The real power of Trac is its ability to adapt itself virtually any project management style. Trac honors wiki formatting across the entire Trac-managed project. Naturally enough, Trac's wiki supports a full range of the usual wiki formatting behavior for links to other wiki pages, lists, emphasis, and so on. Trac, however, also supports special markup for creating links to milestones (
milestone:Alpha), tickets (
ticket:121), and source code (
source:trunk/MyCode.cc). Thus, you can create wiki pages that organize access to any useful selection of project characteristics. Then, to extend the concept, Trac honors wiki formatting not only in wiki pages but in ticket descriptions and even Subversion check-in comments.
With this ability to interlink various aspects of your project you can create a living view of your project's status. Consider a project being run using agile methodologies. Wiki pages can be used to describe user "stories" or use cases. These pages can be linked to "iterations" that are entered as the project milestones. Developer tasks can be entered as tickets associated with the appropriate iteration or milestone. As code is checked in to satisfy a particular developer task, the check-in comment can identify the task with a link to it. Thus, the project's state can be reviewed from virtually any perspective, where appropriate details are accessed with the click of a mouse.
In addition to integrating well with itself, Trac provides a number of features that allow it to integrate well with the outside world. The URL scheme in Trac is constructed in a very sensible and predictable fashion. For example the URL in "MyTracProject" for the Alpha milestone pages would be http://trac.myco.com:8080/MyTracProject/milestone/Alpha. The URL for the seventeenth ticket is http://trac.myco.com:808/MyTracProject/ticket/17. Thus, it is quite easy to compose blog entries or emails that refer to aspects of a Trac-managed project. Trac also has the ability to create reports using SQL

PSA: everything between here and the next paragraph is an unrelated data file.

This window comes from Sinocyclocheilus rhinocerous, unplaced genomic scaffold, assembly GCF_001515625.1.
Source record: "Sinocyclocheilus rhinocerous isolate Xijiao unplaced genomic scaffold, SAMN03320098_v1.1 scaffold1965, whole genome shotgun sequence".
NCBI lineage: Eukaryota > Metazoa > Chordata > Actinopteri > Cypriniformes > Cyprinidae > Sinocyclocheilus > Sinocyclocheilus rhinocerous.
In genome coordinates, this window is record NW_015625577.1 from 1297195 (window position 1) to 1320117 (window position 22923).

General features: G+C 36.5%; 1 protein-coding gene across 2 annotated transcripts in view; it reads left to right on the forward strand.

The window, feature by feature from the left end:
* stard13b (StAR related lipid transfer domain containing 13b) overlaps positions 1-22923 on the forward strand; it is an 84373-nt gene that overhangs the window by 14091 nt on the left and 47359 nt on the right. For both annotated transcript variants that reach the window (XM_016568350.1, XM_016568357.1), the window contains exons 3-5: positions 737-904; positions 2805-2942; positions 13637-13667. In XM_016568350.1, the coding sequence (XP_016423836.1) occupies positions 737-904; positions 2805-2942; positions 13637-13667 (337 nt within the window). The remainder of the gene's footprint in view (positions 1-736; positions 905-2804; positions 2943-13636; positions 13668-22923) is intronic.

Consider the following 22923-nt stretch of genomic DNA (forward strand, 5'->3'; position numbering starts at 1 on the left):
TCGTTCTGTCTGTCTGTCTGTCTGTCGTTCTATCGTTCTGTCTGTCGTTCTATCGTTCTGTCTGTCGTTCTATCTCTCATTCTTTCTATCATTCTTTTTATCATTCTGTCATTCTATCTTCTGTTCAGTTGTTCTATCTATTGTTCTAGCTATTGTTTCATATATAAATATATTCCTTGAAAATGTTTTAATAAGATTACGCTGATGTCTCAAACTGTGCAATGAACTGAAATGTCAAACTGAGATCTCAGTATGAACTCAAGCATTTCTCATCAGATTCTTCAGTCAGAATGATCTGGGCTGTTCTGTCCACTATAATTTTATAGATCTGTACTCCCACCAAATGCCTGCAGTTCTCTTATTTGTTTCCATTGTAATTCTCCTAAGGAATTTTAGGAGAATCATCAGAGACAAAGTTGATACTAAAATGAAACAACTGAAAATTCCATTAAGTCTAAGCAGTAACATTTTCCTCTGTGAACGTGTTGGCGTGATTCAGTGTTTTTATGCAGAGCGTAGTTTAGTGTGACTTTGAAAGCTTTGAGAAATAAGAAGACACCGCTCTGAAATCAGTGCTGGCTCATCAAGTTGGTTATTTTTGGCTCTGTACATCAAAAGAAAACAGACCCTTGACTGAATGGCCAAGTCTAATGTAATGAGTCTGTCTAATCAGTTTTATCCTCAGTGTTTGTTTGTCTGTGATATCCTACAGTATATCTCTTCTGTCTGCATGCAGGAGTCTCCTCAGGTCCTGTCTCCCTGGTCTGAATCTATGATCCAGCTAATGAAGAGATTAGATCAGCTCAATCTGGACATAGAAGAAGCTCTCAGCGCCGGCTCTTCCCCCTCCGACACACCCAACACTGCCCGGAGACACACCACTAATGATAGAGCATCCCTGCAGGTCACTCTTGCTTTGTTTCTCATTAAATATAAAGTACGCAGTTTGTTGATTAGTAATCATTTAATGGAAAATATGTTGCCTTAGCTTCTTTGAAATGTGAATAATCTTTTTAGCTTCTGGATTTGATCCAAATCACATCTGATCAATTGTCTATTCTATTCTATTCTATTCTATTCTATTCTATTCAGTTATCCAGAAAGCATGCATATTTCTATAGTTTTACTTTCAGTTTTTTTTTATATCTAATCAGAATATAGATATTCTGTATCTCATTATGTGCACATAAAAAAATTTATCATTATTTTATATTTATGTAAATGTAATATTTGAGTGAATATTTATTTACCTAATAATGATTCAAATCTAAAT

selectstatements against the ticket table in the Trac database, allowing you to provide customized reports for project stakeholders.
All of this shows that any project, regardless of its size, can take advantage of Trac's powerful and sophisticated planning, monitoring, and reporting infrastructure. With a small investment of time, you can deploy and adapt Trac to your project management strategy, allowing you to concentrate on moving your project to completion and success.
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Interesting book dispenses much needed advice, February 2, 2006
Perhaps one of the reasons I am still doing engineering work rather than supervising it 26 years after I received my BSEE is that I could never properly wrap myself around exactly what it takes to manage a project. I therefore approached this book with a great deal of trepidation. However, after I began reading it I became pleasantly surprised. Most project management books I've read in the past intersperse advice on project management with software engineering techniques and Tony Robbins style motivational anecdotes.
Reviewer: calvinnme "Texan refugee" (Fredericksburg, Va) - See all my reviews